During the transitional period, the benefits forms will remain the same.

When Scotland has its own welfare system, the government in an independent Scotland will be able to review the application process to make it simpler.

Source: Scotland's Future, Scottish Government, November 2013.

When will the benefits system change in an independent Scotland?

The first government of an independent Scotland can start to plan for major changes during the transitional period, with a view to implementing them after the transitional period ends, which this Scottish Government intends should be in 2018.

Source: Scotland's Future, Scottish Government, November 2013.

Why won’t Scotland run its own benefits system from the first day of independence?

We accept the Expert Working Group on Welfare’s recommendation that there should be a transitional period of shared administration for delivery of benefit payments. As highlighted by the Group, this offers the best arrangement in the short-term. It also ensures continuity of payments for millions of benefit recipients elsewhere in the UK whose applications and payments are currently processed in Scotland. However, it is our intention that such a system of shared administration will last only until 2018 and be organised in such a way that will:

  • allow the first government of an independent Scotland to introduce its priorities for change from 2016

  • allow that government also to begin work towards creating a welfare system that better reflects Scotland’s priorities and needs

Source: Scotland's Future, Scottish Government, November 2013.

Can an independent Scotland afford its own welfare system?

Yes. Scotland spends proportionally less on welfare and State Pensions than the UK as a whole. Spending on social protection as a share of overall spending is estimated to have been lower in Scotland for each year of the past five years.

Scotland’s Balance Sheet demonstrates that social protection expenditure, which includes welfare payments and State Pensions, accounted for 14.4 per cent of our economic output (GDP) in Scotland compared to 15.9 per cent in the UK as a whole in 2011/12.

Source: Scotland's Future, Scottish Government, November 2013.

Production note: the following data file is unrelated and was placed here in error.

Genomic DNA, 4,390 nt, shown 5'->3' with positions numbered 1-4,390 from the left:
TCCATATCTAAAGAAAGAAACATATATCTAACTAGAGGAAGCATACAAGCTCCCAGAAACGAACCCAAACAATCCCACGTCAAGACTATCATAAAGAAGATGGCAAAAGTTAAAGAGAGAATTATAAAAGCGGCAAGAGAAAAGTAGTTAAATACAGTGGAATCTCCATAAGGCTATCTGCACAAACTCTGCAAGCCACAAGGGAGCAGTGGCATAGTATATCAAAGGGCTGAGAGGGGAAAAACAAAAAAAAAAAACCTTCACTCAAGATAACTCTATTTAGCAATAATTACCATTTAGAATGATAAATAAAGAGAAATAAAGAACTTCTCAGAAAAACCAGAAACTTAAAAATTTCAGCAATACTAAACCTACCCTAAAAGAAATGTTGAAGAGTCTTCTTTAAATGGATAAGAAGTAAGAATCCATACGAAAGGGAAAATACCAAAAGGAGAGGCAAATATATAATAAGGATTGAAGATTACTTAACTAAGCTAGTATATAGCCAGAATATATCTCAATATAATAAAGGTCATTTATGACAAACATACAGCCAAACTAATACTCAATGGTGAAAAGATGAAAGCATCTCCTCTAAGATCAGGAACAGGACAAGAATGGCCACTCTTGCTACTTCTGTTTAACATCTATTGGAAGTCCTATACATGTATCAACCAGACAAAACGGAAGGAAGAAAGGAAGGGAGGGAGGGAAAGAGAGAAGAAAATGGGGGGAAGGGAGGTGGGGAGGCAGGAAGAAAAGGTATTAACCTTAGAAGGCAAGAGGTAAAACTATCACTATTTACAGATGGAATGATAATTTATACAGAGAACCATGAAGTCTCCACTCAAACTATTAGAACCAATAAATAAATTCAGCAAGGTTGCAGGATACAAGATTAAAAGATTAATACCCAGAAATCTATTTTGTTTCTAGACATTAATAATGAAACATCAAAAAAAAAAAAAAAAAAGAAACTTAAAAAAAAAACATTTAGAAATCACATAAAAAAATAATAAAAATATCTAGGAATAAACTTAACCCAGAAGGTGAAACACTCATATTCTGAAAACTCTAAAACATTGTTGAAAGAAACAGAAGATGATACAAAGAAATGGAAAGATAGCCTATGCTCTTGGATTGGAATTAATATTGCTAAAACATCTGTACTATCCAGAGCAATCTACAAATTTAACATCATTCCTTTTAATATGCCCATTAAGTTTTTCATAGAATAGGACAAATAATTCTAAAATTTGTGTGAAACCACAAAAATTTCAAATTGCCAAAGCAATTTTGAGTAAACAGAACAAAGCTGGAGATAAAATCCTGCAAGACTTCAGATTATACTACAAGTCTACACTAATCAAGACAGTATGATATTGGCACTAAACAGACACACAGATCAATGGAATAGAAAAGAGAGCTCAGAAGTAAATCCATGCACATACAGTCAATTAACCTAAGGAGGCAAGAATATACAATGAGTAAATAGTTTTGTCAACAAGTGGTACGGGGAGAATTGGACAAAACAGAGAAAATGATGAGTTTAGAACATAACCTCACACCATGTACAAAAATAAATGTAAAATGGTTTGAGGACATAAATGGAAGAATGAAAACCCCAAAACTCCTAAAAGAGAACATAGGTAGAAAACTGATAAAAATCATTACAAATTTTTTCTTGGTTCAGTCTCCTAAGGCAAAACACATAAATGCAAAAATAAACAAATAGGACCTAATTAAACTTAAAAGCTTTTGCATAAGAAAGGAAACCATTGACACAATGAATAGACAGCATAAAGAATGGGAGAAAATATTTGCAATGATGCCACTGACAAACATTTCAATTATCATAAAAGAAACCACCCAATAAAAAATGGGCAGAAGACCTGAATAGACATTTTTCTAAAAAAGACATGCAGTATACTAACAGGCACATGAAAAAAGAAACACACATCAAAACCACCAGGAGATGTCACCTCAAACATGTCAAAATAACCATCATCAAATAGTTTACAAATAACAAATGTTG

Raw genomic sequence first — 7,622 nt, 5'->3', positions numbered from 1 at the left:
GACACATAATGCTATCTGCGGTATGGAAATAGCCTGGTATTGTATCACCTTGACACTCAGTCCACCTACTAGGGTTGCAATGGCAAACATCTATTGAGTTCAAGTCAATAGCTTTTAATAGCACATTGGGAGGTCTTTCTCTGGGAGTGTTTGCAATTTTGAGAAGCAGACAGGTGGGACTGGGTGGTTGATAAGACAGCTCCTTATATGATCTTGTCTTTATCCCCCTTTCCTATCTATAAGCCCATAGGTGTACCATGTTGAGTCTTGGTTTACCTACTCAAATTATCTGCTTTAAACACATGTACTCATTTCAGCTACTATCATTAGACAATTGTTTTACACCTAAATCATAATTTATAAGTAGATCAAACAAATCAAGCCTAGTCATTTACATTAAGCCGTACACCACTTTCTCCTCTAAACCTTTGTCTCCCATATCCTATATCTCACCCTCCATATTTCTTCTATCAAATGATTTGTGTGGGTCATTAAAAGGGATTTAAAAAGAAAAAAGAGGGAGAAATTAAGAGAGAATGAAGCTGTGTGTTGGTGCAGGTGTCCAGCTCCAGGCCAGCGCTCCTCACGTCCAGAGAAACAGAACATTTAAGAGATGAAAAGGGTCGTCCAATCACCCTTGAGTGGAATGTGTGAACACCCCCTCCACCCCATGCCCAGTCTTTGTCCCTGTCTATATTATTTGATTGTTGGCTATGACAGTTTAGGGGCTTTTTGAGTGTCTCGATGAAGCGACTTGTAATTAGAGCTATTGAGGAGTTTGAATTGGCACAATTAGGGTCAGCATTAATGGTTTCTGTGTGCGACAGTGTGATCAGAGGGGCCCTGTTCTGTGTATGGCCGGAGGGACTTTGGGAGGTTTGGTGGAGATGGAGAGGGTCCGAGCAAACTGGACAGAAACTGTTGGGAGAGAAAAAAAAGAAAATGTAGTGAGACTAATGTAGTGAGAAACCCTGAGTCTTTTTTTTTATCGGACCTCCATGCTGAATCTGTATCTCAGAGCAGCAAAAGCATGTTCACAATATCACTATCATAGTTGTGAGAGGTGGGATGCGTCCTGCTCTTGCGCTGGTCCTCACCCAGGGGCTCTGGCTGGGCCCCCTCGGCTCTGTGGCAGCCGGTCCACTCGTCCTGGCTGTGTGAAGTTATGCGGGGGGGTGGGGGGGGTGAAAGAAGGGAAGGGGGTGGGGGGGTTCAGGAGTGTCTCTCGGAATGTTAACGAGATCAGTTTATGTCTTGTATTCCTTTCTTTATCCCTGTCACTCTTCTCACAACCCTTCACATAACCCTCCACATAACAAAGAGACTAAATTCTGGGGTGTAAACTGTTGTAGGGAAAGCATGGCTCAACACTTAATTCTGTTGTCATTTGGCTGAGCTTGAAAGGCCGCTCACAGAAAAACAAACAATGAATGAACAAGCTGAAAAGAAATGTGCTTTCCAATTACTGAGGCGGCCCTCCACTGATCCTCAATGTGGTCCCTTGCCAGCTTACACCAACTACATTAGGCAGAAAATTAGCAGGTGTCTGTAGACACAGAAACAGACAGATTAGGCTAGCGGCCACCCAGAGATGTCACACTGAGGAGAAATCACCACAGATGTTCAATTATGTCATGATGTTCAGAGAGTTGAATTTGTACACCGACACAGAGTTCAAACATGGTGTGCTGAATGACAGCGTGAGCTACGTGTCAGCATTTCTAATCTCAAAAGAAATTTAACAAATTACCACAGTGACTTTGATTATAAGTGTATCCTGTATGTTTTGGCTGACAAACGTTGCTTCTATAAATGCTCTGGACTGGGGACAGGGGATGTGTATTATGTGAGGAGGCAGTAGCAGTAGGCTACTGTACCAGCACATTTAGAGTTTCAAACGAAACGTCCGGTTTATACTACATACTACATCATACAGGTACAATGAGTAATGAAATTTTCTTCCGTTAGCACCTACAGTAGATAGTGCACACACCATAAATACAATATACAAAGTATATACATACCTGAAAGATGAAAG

How long would the transition take to establish welfare administration in an independent Scotland?

It is our intention that a system of shared administration will last until 2018.

The Scottish Government understands people’s concerns about the changes Westminster is bringing in. That is why we propose to give Westminster immediate notice, after a vote for independence, that further roll-out of Universal Credit and Personal Independence Payment should be stopped in Scotland.

Source: Scotland's Future, Scottish Government, November 2013.

What will change in the first years of independence, during the transitional period?

During a transitional period, Scotland will start to develop a welfare system better suited to Scottish needs and priorities.

Source: Scotland's Future, Scottish Government, November 2013.

What would be different about the welfare system after the transition period?

The political parties will put forward their proposals for the people of Scotland to consider in the 2016 election. That means decisions on the future shape of our welfare state will be taken by the elected representatives of the people of Scotland.

Source: Scotland's Future, Scottish Government, November 2013.

Even if welfare is more affordable now, doesn’t Scotland’s ageing population mean that in the long run welfare will become unaffordable?

The longer-term demographic challenge of an ageing population affects every western country, including Scotland and the UK as a whole. The particular challenge Scotland faces is projected lower growth in our working-age population, although Scotland's total dependency ratio (working age population compared to pensioners and children) is projected to be more advantageous than the UK's for at least 15 years. The Government Economic Strategy sets out a target to match average European (EU-15) population growth over the period from 2007 to 2017, supported by increased healthy life expectancy in Scotland over this period. What is clear is that this challenge is best addressed in an independent Scotland. An independent Scotland can address population growth by creating new opportunities for young people to build their careers and families within Scotland, and through action to attract people to Scotland the right people with the right skills – either Scots who have moved away or new migrants.

These matters are currently reserved to Westminster, which has different priorities for the UK economy and migration, so without independence, Scotland will not have the mechanisms to address its projected demographic issues.

Source: Scotland's Future, Scottish Government, November 2013.

How will an independent Scotland afford higher levels of spending on disability-related benefits?

Scotland does spend proportionately more on disability-related benefits than the UK as a whole. But this needs to be set against other areas, such as housing benefit, where we spend less. Overall, welfare is more affordable in Scotland.

Scotland is the eighth wealthiest nation in the developed world in terms of GDP per head, which means we have the money we need to support our most vulnerable people. As an independent country, we will be able to choose how to spend our money, based on the needs and values of the Scottish people, not on choices made at Westminster. The current Scottish Government’s approach will continue to be that Scotland should prioritise spending on protecting vulnerable citizens over spending on policies that we do not agree with.

Source: Scotland's Future, Scottish Government, November 2013.